W3C home > Mailing lists > Public > whatwg@whatwg.org > August 2010

[whatwg] "Content-Disposition" property for <a> tags

From: Eduard Pascual <herenvardo@gmail.com>
Date: Thu, 5 Aug 2010 22:50:27 +0200
Message-ID: <AANLkTik3zXZWYKKL-CiE6dYiXZn3ORya4PGjECBLoeU-@mail.gmail.com>
On Mon, Aug 2, 2010 at 7:37 PM, Boris Zbarsky <bzbarsky at mit.edu> wrote:
> On 8/2/10 1:15 PM, Aryeh Gregor wrote:
>> If you don't agree that this use-case is worth adding the feature for,
>> do you think that:
>> 3) Something else?
> For the use case your describe, it might just make more sense for browsers
> to support Content-Disposition on data: URIs directly somehow... ?Maybe.

I'd definitelly love that! :P
It would solve my use-case [1], and similar other cases.

Trying to sum up things:
Some applications use "save" buttons. While it may seem redundant with
the browser's ability to save the target of a link when the user
explicitly tells so; an in-page save button is still a clear
Furthermore, some web-apps attempt to mimic the look-and-feel of
comparable desktop apps. There is a vast ammount of software that
performs some kind of saving; and to implement it on the web we
authors need some way to, at least, hint the browser that a resource
is being "navigated" as part of some in-page "save" UI element. The
way this is normally achieved is by round-tripping the server,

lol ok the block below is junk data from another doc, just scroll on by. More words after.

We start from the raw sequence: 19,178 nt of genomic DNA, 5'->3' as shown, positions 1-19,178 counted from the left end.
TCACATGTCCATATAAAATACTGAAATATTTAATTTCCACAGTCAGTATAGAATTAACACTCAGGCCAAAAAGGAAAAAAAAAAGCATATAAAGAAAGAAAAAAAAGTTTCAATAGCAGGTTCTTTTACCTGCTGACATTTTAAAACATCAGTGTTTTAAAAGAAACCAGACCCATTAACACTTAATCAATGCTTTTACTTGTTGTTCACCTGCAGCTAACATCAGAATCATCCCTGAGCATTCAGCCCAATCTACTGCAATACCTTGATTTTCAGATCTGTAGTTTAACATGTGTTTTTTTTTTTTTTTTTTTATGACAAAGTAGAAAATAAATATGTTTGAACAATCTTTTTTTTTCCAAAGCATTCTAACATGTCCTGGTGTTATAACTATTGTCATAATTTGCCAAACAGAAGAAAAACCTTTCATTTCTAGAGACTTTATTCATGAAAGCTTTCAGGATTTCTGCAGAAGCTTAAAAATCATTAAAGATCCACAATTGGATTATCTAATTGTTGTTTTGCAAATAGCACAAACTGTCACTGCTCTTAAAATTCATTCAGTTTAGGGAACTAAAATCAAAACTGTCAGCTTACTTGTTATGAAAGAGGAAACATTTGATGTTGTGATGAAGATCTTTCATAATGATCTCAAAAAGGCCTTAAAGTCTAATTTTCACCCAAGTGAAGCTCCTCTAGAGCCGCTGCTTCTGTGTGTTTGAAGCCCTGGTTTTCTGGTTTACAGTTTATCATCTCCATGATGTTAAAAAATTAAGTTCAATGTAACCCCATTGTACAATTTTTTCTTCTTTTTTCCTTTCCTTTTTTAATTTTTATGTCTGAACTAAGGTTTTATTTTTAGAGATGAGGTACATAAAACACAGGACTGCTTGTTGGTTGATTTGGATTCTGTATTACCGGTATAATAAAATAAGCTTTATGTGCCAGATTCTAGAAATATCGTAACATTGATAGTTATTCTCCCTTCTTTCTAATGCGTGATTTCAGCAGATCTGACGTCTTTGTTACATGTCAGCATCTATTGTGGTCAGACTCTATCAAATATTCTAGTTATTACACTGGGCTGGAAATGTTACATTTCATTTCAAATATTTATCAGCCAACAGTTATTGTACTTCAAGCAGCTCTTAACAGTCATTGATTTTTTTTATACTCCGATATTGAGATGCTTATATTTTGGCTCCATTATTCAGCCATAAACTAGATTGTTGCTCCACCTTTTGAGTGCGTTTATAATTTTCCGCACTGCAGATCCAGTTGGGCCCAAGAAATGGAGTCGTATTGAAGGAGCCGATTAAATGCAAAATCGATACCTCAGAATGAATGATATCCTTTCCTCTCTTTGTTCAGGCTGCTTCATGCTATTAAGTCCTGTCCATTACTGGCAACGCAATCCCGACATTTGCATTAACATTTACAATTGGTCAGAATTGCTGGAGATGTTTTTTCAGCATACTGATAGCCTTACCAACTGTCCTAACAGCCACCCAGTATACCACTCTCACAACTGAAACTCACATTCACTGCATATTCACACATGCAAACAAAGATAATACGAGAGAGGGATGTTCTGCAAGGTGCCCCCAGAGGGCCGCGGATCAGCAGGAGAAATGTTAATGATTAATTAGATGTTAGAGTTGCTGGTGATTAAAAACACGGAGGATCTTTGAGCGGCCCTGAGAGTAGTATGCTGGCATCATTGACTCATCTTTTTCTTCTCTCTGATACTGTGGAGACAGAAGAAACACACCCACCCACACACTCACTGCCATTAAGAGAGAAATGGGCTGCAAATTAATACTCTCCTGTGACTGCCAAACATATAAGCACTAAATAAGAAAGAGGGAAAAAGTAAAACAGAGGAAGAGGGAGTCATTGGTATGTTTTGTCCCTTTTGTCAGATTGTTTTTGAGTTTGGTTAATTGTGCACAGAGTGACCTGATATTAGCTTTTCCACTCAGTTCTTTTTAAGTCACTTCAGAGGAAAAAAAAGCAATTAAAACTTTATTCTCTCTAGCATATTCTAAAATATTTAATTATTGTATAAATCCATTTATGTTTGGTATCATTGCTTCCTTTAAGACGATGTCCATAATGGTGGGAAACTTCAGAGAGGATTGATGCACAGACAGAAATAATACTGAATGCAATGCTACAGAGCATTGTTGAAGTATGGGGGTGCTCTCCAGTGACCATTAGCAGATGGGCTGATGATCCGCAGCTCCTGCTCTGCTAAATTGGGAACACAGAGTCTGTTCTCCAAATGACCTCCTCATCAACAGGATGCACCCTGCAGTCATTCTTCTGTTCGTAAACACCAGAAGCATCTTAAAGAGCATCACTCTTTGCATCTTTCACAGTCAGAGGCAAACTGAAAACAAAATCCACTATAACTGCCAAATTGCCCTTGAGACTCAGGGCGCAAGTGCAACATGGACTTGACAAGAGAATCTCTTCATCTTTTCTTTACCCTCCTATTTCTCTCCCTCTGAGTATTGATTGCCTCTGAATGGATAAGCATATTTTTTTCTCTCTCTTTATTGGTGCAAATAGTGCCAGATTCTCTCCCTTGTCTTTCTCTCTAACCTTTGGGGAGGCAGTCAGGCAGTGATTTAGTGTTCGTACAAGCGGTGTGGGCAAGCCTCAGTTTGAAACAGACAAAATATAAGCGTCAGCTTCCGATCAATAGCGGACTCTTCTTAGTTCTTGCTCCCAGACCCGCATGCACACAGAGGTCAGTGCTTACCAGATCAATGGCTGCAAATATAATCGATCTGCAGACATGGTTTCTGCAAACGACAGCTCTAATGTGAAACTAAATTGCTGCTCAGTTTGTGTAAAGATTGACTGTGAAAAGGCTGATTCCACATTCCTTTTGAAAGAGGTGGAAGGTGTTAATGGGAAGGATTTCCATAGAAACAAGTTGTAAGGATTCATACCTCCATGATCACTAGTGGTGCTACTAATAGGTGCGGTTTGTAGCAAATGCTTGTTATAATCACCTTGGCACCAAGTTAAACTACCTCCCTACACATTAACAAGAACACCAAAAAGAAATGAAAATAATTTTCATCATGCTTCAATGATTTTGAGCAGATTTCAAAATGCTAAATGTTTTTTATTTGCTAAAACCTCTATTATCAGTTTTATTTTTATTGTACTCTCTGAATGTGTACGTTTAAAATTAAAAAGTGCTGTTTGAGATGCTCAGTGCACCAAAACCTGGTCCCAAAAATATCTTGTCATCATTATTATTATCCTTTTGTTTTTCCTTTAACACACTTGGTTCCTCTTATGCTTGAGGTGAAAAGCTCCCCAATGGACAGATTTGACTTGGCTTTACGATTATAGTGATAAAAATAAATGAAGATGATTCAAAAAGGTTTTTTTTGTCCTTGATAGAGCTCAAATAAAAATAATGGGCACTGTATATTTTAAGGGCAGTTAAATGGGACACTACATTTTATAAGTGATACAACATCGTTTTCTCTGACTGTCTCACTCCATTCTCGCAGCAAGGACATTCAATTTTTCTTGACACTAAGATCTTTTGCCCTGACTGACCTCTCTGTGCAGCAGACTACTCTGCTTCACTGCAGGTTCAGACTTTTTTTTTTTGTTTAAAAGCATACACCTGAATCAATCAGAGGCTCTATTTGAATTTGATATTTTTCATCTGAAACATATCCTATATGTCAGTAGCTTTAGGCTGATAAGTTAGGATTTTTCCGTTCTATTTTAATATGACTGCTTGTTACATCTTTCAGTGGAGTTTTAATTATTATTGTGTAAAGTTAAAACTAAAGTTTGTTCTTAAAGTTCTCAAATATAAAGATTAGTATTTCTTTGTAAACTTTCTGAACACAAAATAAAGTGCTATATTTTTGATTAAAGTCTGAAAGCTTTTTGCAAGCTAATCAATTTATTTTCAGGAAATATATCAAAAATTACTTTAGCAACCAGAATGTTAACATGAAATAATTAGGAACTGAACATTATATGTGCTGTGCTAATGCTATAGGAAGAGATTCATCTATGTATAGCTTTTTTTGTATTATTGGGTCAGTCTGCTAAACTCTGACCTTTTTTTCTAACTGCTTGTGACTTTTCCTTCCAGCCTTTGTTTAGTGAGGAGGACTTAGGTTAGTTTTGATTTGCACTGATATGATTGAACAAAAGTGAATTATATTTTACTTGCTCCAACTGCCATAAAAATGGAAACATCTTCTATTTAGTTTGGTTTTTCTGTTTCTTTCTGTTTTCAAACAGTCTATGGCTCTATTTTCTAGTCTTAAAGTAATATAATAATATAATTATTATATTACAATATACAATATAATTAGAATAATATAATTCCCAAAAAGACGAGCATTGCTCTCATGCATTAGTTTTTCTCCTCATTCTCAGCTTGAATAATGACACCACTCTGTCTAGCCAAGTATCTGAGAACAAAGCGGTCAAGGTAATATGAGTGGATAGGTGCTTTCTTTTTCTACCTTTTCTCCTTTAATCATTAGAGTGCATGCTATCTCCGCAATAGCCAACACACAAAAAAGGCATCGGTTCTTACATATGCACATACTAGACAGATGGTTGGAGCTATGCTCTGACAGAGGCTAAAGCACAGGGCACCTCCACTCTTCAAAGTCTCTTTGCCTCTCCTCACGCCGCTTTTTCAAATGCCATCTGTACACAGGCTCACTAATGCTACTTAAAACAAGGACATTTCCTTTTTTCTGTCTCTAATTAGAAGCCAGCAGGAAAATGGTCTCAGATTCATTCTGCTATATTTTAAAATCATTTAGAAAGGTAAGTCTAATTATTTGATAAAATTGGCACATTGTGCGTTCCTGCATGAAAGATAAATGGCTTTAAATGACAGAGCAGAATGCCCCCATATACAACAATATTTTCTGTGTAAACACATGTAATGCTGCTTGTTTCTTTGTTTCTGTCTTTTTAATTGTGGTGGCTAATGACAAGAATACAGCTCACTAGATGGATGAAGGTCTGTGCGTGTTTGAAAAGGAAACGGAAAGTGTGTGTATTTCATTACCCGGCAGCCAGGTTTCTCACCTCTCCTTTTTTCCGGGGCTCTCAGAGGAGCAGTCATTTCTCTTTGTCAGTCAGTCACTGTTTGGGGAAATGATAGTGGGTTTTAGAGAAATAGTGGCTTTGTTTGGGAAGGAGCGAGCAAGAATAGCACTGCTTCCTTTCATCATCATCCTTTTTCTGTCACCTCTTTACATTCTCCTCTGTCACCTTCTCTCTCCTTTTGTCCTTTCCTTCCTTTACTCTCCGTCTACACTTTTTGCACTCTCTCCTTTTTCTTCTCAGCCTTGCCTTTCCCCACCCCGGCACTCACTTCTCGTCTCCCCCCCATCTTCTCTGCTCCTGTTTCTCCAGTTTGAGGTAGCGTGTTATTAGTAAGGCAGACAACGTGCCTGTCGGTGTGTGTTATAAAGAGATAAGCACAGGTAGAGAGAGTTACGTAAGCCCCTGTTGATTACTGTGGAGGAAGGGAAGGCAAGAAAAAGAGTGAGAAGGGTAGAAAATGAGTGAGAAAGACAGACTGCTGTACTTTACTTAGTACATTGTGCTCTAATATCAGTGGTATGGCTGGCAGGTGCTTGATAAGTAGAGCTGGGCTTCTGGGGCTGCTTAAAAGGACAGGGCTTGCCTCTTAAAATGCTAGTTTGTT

uploading (normally POSTing) the data for the server to send it back
with the "Content-Disposition" header. This is a workaround that
presents many issues:
- Prevents the application from working offline; even if everything
else on the app is purely HTML+CSS+JS-based.
- May cause significant delays when the volume of the data is large.
- It forces the data to take a trip around the world, creating a
security/privacy vulnerability that could be easily avoided with
client-based downloads (unless the server uses encryption, of course,
but encryption is expensive both CPU- and money- wise).
- It attaches network connection's unreliability to a feature that
would otherwise "just work".
- It may cause the bill to go to the clouds when using the app from a
pay-per-volume connection (such as those provided by many mobile phone

Of course, some people are worried about this being abused. And it's a
legitimate worry. Despite it may seem so, there is no need to _force_
a download. All we (authors) need is a way to _hint_ the browser that
a download is assumed/expected from the app's side. It's entirely up
to the browser (probably taking in account user preferences) how to
deal with such a hint.
Furthermore, I'm strongly convinced that in-page save buttons should
behave as closely as possible as Content-Disposition: attachment:
anything else would go against user's expectations (example: if a user
normally gets a Save/Open/Cancel dialog when accessing a zip file,
then any in-page feature to "save" a zip file should present the same

Just my thoughts.

Eduard Pascual
Received on Thursday, 5 August 2010 13:50:27 UTC

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